Menopause doesn't cause depression, but a woman who's had depression before may slip back into it during these years.
Menopause is called "the change" for good reason. It occurs during a time when many aspects of a woman's life may be in flux. She may be coping with hot flashes, weight gain and other physical symptoms of menopause. At the same time she may face emotional stresses such as divorce or widowhood, financial problems or caring for aging parents.
It's no wonder some women become moody, tired or irritable. Some even develop depression.
Menopause doesn't cause depression, but a woman who's had depression before may slip back into it during these years. Some experts think hormone changes may play a role. But stress, a history of depression and poor health may raise the risk.
Depression symptoms and treatment
It's common to have times when you feel discouraged, blue or teary during menopause. Depression is more than that. To diagnose depression, a doctor will look for a pattern of five or more of the following symptoms lasting two weeks or longer:
Feeling sad, hopeless or empty most of the time.
Loss of interest or pleasure in things you used to enjoy.
Sleeping less or more than normal.
Losing or gaining weight without trying.
Feeling tired or sluggish.
Trouble concentrating or making decisions.
Feeling worthless or guilty.
Thoughts of death or suicide. (If you are thinking about hurting yourself, call 9-1-1 right away.)
If you have symptoms like these, see your doctor. Mood changes could be the result of many things, including thyroid disease or medication side effects. Getting the right diagnosis can help you get the right treatment.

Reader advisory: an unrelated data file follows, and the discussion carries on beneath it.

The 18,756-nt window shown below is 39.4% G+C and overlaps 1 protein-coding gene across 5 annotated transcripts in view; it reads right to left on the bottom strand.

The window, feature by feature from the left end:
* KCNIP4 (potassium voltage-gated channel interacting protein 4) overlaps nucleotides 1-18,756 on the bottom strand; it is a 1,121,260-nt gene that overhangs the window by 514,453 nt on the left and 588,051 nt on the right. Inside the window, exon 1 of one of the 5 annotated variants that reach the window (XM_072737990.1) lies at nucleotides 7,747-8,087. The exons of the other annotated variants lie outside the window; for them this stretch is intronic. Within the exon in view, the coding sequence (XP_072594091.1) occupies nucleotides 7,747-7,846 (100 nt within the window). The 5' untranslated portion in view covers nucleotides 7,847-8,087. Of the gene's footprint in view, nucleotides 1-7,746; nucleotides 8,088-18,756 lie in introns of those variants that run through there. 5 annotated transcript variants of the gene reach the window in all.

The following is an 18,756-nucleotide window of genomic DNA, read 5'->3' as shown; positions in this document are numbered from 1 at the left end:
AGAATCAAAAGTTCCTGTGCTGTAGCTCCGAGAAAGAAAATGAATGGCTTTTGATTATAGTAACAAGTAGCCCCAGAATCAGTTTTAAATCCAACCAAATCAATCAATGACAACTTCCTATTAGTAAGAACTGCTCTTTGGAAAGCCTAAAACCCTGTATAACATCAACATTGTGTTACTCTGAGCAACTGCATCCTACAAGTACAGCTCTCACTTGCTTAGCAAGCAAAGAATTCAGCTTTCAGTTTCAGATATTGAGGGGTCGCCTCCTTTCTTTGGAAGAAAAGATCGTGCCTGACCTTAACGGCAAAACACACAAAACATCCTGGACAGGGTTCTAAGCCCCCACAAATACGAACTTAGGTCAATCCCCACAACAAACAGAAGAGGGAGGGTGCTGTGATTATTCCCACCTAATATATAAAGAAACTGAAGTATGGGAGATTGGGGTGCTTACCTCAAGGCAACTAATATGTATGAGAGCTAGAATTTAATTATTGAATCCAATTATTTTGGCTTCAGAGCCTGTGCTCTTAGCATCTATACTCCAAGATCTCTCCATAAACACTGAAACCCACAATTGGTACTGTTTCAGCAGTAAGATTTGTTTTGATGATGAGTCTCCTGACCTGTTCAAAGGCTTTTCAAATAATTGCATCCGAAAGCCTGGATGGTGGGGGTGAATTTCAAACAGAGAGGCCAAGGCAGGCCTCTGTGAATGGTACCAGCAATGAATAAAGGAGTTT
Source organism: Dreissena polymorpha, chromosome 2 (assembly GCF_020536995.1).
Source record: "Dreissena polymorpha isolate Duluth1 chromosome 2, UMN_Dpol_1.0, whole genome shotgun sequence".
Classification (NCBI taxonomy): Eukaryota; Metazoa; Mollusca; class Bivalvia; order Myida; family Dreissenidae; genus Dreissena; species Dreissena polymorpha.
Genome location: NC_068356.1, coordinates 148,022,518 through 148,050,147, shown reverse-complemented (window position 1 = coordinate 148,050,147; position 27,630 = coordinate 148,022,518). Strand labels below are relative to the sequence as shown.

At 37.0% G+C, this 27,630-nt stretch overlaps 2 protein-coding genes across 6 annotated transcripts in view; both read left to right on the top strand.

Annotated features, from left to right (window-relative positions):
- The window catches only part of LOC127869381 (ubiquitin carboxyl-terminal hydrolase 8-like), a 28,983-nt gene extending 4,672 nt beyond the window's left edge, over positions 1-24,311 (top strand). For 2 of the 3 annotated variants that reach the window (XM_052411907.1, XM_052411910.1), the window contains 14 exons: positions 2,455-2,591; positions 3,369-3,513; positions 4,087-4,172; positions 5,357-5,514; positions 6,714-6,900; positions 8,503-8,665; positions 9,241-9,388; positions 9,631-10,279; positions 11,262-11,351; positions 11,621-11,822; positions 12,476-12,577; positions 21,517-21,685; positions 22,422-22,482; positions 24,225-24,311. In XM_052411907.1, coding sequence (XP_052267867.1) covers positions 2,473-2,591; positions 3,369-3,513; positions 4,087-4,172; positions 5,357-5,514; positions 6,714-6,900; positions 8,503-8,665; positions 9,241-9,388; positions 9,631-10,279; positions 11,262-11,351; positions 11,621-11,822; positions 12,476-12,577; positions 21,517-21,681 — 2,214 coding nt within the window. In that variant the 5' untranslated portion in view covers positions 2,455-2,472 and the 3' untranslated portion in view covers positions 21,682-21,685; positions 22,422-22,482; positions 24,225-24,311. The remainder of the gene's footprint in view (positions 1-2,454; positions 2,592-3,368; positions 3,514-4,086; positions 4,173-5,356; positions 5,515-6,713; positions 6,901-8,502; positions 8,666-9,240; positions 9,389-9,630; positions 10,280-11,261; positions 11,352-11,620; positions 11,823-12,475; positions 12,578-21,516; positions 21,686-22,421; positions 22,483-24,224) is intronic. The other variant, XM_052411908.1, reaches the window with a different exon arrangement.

If you're depressed, your doctor may prescribe counseling or an antidepressant medication. Some antidepressants may also ease hot flashes, so that could be an added bonus.
Take steps to reduce stress
You probably can't banish all the pressures you face, but you may be able to find better ways to cope with them. If stress is a factor in your moods, try these tips to ease the pressure:
Take part in activities you enjoy. Choose things that give you a mental or spiritual lift.
Spend time with people who make you laugh. Avoid those who sap your energy.
Get some physical activity every day. Exercise is one of the best ways to ease stress, and it can improve sleep.
Eat a healthy diet that's low in fat, salt and refined sugar. Limit alcohol and caffeine.
Learn stress-reduction techniques, such as deep breathing or muscle relaxation.
Get enough sleep. Keep your bedroom dark, quiet and cool. Using ear plugs may and a sleep mask help you rest better.
Make time for yourself. Take a soothing bath, get a manicure or massage, read a book or spend time in your favorite nature spot.
Find a support group or seek counseling if your symptoms are severe or if they interfere with your day-to-day activities.